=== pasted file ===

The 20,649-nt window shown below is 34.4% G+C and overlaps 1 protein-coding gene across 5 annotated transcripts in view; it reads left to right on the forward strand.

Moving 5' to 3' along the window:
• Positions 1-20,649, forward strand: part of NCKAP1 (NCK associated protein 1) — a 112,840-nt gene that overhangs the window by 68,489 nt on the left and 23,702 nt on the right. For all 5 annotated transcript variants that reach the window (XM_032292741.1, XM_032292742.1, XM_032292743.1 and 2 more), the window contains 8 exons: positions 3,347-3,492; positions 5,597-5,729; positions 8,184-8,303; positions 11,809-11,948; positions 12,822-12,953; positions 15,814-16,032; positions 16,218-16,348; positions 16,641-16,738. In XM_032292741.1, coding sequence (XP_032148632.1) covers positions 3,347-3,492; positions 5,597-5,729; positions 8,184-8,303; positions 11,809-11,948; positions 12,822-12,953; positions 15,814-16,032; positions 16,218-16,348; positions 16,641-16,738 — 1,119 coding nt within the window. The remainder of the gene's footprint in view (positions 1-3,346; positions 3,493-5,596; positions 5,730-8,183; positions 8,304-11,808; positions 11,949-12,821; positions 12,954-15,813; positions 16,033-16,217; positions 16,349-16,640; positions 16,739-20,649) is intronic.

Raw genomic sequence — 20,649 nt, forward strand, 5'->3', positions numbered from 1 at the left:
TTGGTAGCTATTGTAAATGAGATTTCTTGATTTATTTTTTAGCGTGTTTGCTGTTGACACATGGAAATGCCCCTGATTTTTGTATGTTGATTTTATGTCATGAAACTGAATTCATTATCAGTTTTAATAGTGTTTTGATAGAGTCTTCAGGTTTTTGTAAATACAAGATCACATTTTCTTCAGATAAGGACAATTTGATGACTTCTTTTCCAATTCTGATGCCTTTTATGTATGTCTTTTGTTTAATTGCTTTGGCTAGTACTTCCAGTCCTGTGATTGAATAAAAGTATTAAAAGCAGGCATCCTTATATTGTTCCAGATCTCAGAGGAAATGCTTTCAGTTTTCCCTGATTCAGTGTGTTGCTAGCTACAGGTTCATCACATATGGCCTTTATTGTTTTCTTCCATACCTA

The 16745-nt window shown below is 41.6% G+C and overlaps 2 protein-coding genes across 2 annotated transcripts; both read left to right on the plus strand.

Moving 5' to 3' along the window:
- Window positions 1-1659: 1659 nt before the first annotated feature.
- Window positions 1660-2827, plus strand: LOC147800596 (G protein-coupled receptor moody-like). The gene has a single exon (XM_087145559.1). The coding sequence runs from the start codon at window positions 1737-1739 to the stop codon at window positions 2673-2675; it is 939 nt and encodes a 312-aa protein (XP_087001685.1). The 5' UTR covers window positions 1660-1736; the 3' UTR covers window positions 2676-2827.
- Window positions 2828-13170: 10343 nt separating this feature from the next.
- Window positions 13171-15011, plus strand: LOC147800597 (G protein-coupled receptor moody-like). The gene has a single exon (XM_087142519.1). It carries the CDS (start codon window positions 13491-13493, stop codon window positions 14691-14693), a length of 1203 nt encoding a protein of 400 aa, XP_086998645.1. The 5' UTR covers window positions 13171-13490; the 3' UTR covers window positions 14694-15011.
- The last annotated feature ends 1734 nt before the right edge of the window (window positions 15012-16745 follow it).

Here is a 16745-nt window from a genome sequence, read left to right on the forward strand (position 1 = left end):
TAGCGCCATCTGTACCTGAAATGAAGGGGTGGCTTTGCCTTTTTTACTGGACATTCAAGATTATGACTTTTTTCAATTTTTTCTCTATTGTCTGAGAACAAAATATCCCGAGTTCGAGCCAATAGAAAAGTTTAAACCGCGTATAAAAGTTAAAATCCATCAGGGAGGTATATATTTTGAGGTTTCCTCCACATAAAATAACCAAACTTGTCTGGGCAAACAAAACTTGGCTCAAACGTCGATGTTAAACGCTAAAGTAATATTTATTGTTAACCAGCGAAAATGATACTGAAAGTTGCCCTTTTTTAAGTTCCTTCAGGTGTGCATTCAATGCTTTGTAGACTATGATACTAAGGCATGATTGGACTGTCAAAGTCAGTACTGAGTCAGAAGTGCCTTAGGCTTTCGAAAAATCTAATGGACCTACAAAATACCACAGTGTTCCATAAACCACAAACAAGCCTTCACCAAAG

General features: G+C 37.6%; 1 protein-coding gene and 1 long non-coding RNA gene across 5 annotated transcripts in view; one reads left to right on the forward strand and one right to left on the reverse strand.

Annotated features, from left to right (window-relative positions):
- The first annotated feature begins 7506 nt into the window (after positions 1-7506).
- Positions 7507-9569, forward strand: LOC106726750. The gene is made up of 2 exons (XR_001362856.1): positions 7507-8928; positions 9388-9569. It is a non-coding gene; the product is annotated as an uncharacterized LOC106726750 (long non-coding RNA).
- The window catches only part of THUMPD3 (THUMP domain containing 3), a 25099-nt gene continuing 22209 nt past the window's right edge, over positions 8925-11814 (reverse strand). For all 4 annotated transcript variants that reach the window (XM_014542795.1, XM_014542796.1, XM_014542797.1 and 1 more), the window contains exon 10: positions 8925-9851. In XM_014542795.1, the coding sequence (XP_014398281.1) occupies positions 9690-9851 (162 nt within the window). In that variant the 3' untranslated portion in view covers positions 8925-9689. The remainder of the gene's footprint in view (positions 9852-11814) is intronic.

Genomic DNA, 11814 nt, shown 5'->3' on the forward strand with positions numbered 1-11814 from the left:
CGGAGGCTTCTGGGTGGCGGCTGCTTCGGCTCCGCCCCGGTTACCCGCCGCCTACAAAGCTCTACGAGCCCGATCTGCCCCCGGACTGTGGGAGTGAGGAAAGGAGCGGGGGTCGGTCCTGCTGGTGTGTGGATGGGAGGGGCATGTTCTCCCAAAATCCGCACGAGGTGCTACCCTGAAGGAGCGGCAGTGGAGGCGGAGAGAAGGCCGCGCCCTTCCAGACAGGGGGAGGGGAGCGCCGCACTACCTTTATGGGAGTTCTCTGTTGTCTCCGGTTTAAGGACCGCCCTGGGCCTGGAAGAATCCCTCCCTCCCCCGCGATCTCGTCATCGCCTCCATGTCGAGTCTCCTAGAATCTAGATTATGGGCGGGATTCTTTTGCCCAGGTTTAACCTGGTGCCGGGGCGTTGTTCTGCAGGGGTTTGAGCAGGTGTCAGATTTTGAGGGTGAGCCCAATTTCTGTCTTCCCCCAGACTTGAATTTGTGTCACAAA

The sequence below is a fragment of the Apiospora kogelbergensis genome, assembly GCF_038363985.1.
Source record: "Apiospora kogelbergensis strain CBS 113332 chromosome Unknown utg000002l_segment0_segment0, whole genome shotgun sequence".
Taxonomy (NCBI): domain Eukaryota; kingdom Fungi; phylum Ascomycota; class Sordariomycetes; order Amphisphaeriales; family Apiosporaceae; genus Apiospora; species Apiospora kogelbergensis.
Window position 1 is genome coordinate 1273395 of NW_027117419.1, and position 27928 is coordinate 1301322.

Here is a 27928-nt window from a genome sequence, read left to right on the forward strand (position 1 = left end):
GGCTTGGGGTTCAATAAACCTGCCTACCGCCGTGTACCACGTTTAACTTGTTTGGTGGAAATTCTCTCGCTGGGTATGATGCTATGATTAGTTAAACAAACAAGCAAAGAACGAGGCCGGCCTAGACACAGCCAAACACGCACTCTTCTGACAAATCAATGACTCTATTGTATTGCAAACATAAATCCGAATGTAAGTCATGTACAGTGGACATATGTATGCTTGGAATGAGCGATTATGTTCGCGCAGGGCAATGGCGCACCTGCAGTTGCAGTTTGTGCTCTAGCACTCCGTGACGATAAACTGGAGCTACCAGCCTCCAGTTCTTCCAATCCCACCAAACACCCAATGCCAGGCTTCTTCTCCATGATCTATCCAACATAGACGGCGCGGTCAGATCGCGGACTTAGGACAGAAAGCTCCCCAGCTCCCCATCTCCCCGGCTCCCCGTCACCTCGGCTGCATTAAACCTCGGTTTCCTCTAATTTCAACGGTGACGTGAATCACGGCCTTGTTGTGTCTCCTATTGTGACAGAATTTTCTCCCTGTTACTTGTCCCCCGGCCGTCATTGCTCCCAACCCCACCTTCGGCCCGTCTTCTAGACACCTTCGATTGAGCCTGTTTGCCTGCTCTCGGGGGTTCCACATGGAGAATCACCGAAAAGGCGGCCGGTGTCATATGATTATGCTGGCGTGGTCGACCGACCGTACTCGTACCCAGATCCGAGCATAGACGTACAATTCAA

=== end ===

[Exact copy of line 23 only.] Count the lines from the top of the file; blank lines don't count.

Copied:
Source record: "Apiospora kogelbergensis strain CBS 113332 chromosome Unknown utg000002l_segment0_segment0, whole genome shotgun sequence".